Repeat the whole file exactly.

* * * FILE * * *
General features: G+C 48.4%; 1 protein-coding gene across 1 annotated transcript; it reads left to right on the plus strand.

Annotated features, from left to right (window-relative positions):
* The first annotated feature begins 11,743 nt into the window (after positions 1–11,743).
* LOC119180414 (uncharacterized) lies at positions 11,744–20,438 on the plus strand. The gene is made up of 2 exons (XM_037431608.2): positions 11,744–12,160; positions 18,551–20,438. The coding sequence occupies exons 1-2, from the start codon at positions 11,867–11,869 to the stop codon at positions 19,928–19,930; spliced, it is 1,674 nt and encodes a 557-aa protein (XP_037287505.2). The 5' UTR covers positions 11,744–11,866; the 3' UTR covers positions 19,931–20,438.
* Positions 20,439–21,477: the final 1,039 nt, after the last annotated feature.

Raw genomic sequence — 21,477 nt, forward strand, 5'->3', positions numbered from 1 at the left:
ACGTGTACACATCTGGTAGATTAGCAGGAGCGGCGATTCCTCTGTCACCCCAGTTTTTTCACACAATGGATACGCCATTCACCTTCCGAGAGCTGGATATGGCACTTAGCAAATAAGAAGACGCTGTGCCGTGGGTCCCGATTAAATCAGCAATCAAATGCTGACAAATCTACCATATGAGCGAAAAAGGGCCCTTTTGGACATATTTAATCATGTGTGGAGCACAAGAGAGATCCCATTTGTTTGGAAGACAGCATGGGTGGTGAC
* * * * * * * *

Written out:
General features: G+C 48.4%; 1 protein-coding gene across 1 annotated transcript; it reads left to right on the plus strand.

Annotated features, from left to right (window-relative positions):
* The first annotated feature begins 11,743 nt into the window (after positions 1–11,743).
* LOC119180414 (uncharacterized) lies at positions 11,744–20,438 on the plus strand. The gene is made up of 2 exons (XM_037431608.2): positions 11,744–12,160; positions 18,551–20,438. The coding sequence occupies exons 1-2, from the start codon at positions 11,867–11,869 to the stop codon at positions 19,928–19,930; spliced, it is 1,674 nt and encodes a 557-aa protein (XP_037287505.2). The 5' UTR covers positions 11,744–11,866; the 3' UTR covers positions 19,931–20,438.
* Positions 20,439–21,477: the final 1,039 nt, after the last annotated feature.

Raw genomic sequence — 21,477 nt, forward strand, 5'->3', positions numbered from 1 at the left:
ACGTGTACACATCTGGTAGATTAGCAGGAGCGGCGATTCCTCTGTCACCCCAGTTTTTTCACACAATGGATACGCCATTCACCTTCCGAGAGCTGGATATGGCACTTAGCAAATAAGAAGACGCTGTGCCGTGGGTCCCGATTAAATCAGCAATCAAATGCTGACAAATCTACCATATGAGCGAAAAAGGGCCCTTTTGGACATATTTAATCATGTGTGGAGCACAAGAGAGATCCCATTTGTTTGGAAGACAGCATGGGTGGTGAC